FacebookTwitterGoogle+RedditEmail

The Billionaire Governor Goes After Workers

In November, Illinois voters narrowly decided – after one of the most expensive gubernatorial elections in the nation’s history – to elect Bruce Rauner, a hedge fund billionaire, to lead the state. Consider it an experiment in class politics. How would a man of the 0.01% address Illinois’ many challenges?

Rauner donned populist garb for the campaign. Pumping some $27.5 million of his own money into the campaign,

He promised voters what he knew they wanted:

“We’ll get a booming economy with more jobs. We’ll get the best schools in America. We’ll bring down the tax burden. And we’re going to rip this patronage system, and this cronyism system out of Springfield.”

Voters wanted someone who would clean up the corruption. Rauner was an uneasy choice, partly because his hedge fund was a leading investor of Illinois’ pension funds, a line of business infamous for corruption and rip-offs.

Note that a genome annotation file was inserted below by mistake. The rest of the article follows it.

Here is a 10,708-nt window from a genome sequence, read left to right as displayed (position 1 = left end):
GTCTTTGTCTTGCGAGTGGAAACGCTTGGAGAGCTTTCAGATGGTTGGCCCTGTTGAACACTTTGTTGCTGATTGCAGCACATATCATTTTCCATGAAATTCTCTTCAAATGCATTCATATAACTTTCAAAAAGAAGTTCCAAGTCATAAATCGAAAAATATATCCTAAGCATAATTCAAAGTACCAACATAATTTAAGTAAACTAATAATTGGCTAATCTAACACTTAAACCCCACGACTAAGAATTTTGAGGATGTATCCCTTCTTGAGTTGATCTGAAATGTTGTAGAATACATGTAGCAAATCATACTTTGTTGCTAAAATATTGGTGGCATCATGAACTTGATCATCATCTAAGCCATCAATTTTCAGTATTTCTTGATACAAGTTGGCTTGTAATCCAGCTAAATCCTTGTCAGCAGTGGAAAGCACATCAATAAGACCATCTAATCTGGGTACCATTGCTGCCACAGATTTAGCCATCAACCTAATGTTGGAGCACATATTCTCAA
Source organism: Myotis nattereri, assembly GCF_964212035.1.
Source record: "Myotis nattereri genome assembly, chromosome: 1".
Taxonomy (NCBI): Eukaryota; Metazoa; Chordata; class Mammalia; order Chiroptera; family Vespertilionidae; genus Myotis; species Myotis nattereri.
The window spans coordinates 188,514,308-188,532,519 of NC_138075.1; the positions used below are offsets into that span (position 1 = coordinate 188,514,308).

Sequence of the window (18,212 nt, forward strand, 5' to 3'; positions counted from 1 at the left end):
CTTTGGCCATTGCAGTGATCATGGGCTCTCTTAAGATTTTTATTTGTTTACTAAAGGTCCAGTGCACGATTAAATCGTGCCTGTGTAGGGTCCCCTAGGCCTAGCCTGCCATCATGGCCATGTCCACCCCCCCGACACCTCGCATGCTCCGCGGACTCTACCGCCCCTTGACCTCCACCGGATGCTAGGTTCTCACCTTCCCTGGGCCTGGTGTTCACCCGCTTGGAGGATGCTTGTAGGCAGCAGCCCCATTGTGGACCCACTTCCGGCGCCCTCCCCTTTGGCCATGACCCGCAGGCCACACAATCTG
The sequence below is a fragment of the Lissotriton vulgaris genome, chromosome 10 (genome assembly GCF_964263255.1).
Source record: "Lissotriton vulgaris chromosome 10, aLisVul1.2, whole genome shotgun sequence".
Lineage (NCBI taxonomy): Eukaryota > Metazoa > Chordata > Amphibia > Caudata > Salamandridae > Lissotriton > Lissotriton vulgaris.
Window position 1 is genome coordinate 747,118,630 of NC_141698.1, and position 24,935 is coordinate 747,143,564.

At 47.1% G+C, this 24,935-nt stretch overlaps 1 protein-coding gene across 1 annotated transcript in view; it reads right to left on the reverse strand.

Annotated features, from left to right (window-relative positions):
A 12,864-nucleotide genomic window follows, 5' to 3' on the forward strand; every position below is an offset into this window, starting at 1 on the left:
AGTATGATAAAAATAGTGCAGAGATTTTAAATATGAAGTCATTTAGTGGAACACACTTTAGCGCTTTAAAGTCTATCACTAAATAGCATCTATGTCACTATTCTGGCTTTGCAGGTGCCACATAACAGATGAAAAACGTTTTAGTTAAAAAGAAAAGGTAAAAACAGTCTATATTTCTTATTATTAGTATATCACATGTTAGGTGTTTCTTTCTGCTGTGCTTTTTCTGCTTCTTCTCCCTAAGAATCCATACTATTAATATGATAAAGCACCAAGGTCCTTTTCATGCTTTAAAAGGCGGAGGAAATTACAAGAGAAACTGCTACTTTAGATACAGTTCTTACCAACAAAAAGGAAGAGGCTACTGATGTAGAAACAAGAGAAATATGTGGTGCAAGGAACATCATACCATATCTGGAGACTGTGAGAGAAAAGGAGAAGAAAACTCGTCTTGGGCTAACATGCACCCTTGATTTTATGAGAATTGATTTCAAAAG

And partly because the promises didn’t add up:  better schools, better infrastructure, less debt, and lower taxes – how does that work?  But enough voters decided to take the risk.

So what is Rauner’s first act? He declared war on Illinois’ public unions.

He devoted his state of the state address blaming unions for Illinois’ problems.  Public employees had the nerve to negotiate for decent pay and pensions.  Their retirees expected that the contractual promises to pay the compensation promised would be honored.  Their unions contributed volunteers and money to political campaigns.  They were bankrupting the state.

So Rauner urged localities to pass so-called “right to work” laws, that would disembowel unions.  Then he issued an executive order – declared illegal by the Illinois Attorney General – to weaken state unions by barring them from assessing fees on some of the workers they represent –and benefit – in collective bargaining.

In a unionized workplace, union negotiated wages and benefits apply to workers who aren’t members of the union.  Non-members – about 15% of the unionized workplaces – don’t have to pay union dues or support union political activities.  But under Illinois law, they pay a fair-share fee, to cover the cost of collective bargaining and enforcement from which they directly benefit.